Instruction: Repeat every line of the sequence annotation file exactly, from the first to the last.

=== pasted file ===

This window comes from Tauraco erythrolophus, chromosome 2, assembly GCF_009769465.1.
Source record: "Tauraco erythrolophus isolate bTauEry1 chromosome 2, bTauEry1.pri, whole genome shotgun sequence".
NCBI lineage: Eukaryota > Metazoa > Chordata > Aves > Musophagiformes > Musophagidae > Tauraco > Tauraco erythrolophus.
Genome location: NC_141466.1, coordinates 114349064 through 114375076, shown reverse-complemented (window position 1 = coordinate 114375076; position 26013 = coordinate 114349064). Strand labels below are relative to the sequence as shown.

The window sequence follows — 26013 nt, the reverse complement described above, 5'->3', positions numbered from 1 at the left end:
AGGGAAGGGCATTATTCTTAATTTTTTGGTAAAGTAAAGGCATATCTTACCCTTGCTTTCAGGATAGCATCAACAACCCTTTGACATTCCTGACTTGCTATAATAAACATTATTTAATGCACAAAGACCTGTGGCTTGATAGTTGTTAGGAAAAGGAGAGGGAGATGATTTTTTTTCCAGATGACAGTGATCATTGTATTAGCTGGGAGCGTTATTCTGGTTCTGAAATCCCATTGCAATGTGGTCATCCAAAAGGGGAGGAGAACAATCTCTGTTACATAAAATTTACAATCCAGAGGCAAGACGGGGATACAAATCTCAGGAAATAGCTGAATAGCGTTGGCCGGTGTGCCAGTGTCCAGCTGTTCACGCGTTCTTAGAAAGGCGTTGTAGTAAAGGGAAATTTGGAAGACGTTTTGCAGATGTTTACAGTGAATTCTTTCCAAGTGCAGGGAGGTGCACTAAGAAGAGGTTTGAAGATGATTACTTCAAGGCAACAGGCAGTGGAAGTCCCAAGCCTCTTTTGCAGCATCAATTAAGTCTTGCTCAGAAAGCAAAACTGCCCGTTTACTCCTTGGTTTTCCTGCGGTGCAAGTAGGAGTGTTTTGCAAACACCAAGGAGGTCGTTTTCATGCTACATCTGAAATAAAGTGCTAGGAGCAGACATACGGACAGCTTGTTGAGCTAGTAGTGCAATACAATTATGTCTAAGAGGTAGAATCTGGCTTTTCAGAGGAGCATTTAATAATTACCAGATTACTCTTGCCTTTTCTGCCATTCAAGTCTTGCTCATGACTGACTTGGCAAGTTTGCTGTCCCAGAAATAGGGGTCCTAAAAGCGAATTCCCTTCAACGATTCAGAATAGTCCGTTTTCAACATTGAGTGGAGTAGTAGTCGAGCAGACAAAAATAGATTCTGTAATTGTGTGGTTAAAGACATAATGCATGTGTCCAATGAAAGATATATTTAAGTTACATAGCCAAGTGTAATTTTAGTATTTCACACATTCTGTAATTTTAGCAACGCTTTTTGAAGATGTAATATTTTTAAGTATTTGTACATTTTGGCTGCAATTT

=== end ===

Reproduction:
This window comes from Tauraco erythrolophus, chromosome 2, assembly GCF_009769465.1.
Source record: "Tauraco erythrolophus isolate bTauEry1 chromosome 2, bTauEry1.pri, whole genome shotgun sequence".
NCBI lineage: Eukaryota > Metazoa > Chordata > Aves > Musophagiformes > Musophagidae > Tauraco > Tauraco erythrolophus.
Genome location: NC_141466.1, coordinates 114349064 through 114375076, shown reverse-complemented (window position 1 = coordinate 114375076; position 26013 = coordinate 114349064). Strand labels below are relative to the sequence as shown.

The window sequence follows — 26013 nt, the reverse complement described above, 5'->3', positions numbered from 1 at the left end:
AGGGAAGGGCATTATTCTTAATTTTTTGGTAAAGTAAAGGCATATCTTACCCTTGCTTTCAGGATAGCATCAACAACCCTTTGACATTCCTGACTTGCTATAATAAACATTATTTAATGCACAAAGACCTGTGGCTTGATAGTTGTTAGGAAAAGGAGAGGGAGATGATTTTTTTTCCAGATGACAGTGATCATTGTATTAGCTGGGAGCGTTATTCTGGTTCTGAAATCCCATTGCAATGTGGTCATCCAAAAGGGGAGGAGAACAATCTCTGTTACATAAAATTTACAATCCAGAGGCAAGACGGGGATACAAATCTCAGGAAATAGCTGAATAGCGTTGGCCGGTGTGCCAGTGTCCAGCTGTTCACGCGTTCTTAGAAAGGCGTTGTAGTAAAGGGAAATTTGGAAGACGTTTTGCAGATGTTTACAGTGAATTCTTTCCAAGTGCAGGGAGGTGCACTAAGAAGAGGTTTGAAGATGATTACTTCAAGGCAACAGGCAGTGGAAGTCCCAAGCCTCTTTTGCAGCATCAATTAAGTCTTGCTCAGAAAGCAAAACTGCCCGTTTACTCCTTGGTTTTCCTGCGGTGCAAGTAGGAGTGTTTTGCAAACACCAAGGAGGTCGTTTTCATGCTACATCTGAAATAAAGTGCTAGGAGCAGACATACGGACAGCTTGTTGAGCTAGTAGTGCAATACAATTATGTCTAAGAGGTAGAATCTGGCTTTTCAGAGGAGCATTTAATAATTACCAGATTACTCTTGCCTTTTCTGCCATTCAAGTCTTGCTCATGACTGACTTGGCAAGTTTGCTGTCCCAGAAATAGGGGTCCTAAAAGCGAATTCCCTTCAACGATTCAGAATAGTCCGTTTTCAACATTGAGTGGAGTAGTAGTCGAGCAGACAAAAATAGATTCTGTAATTGTGTGGTTAAAGACATAATGCATGTGTCCAATGAAAGATATATTTAAGTTACATAGCCAAGTGTAATTTTAGTATTTCACACATTCTGTAATTTTAGCAACGCTTTTTGAAGATGTAATATTTTTAAGTATTTGTACATTTTGGCTGCAATTT